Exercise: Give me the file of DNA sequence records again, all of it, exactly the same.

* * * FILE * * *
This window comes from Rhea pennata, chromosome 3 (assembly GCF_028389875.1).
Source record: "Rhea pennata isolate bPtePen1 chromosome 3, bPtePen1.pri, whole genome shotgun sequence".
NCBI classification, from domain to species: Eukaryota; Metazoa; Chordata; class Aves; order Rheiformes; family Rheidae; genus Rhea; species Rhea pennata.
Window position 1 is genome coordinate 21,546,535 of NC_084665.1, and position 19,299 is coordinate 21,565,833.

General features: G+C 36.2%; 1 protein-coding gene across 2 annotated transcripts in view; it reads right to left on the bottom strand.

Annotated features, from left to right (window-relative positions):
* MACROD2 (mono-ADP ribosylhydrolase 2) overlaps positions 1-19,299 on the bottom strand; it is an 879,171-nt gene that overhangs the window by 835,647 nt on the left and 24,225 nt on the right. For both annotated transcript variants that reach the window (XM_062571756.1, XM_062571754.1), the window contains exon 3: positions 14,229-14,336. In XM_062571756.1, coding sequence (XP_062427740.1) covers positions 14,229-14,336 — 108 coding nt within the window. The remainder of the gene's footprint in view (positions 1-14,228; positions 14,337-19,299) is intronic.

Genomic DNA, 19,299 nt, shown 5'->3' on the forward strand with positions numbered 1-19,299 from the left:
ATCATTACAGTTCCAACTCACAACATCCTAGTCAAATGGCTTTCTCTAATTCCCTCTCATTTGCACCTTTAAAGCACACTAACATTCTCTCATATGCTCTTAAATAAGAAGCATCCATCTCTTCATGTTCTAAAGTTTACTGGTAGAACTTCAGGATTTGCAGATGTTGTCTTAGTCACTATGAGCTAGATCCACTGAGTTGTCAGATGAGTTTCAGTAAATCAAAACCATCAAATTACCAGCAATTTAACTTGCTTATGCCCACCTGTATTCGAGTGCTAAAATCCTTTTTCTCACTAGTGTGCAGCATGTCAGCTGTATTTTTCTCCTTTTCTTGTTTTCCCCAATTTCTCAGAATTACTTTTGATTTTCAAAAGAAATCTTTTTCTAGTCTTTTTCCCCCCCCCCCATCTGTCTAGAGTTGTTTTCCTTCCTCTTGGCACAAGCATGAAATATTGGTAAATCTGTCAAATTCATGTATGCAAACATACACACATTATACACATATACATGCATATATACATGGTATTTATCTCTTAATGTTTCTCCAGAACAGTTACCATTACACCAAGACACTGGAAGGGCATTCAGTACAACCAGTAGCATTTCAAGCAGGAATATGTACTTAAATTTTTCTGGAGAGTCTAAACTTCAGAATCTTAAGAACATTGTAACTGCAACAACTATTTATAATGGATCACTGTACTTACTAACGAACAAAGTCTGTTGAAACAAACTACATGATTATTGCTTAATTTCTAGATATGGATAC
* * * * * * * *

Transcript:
This window comes from Rhea pennata, chromosome 3 (assembly GCF_028389875.1).
Source record: "Rhea pennata isolate bPtePen1 chromosome 3, bPtePen1.pri, whole genome shotgun sequence".
NCBI classification, from domain to species: Eukaryota; Metazoa; Chordata; class Aves; order Rheiformes; family Rheidae; genus Rhea; species Rhea pennata.
Window position 1 is genome coordinate 21,546,535 of NC_084665.1, and position 19,299 is coordinate 21,565,833.

General features: G+C 36.2%; 1 protein-coding gene across 2 annotated transcripts in view; it reads right to left on the bottom strand.

Annotated features, from left to right (window-relative positions):
* MACROD2 (mono-ADP ribosylhydrolase 2) overlaps positions 1-19,299 on the bottom strand; it is an 879,171-nt gene that overhangs the window by 835,647 nt on the left and 24,225 nt on the right. For both annotated transcript variants that reach the window (XM_062571756.1, XM_062571754.1), the window contains exon 3: positions 14,229-14,336. In XM_062571756.1, coding sequence (XP_062427740.1) covers positions 14,229-14,336 — 108 coding nt within the window. The remainder of the gene's footprint in view (positions 1-14,228; positions 14,337-19,299) is intronic.

Genomic DNA, 19,299 nt, shown 5'->3' on the forward strand with positions numbered 1-19,299 from the left:
ATCATTACAGTTCCAACTCACAACATCCTAGTCAAATGGCTTTCTCTAATTCCCTCTCATTTGCACCTTTAAAGCACACTAACATTCTCTCATATGCTCTTAAATAAGAAGCATCCATCTCTTCATGTTCTAAAGTTTACTGGTAGAACTTCAGGATTTGCAGATGTTGTCTTAGTCACTATGAGCTAGATCCACTGAGTTGTCAGATGAGTTTCAGTAAATCAAAACCATCAAATTACCAGCAATTTAACTTGCTTATGCCCACCTGTATTCGAGTGCTAAAATCCTTTTTCTCACTAGTGTGCAGCATGTCAGCTGTATTTTTCTCCTTTTCTTGTTTTCCCCAATTTCTCAGAATTACTTTTGATTTTCAAAAGAAATCTTTTTCTAGTCTTTTTCCCCCCCCCCCATCTGTCTAGAGTTGTTTTCCTTCCTCTTGGCACAAGCATGAAATATTGGTAAATCTGTCAAATTCATGTATGCAAACATACACACATTATACACATATACATGCATATATACATGGTATTTATCTCTTAATGTTTCTCCAGAACAGTTACCATTACACCAAGACACTGGAAGGGCATTCAGTACAACCAGTAGCATTTCAAGCAGGAATATGTACTTAAATTTTTCTGGAGAGTCTAAACTTCAGAATCTTAAGAACATTGTAACTGCAACAACTATTTATAATGGATCACTGTACTTACTAACGAACAAAGTCTGTTGAAACAAACTACATGATTATTGCTTAATTTCTAGATATGGATAC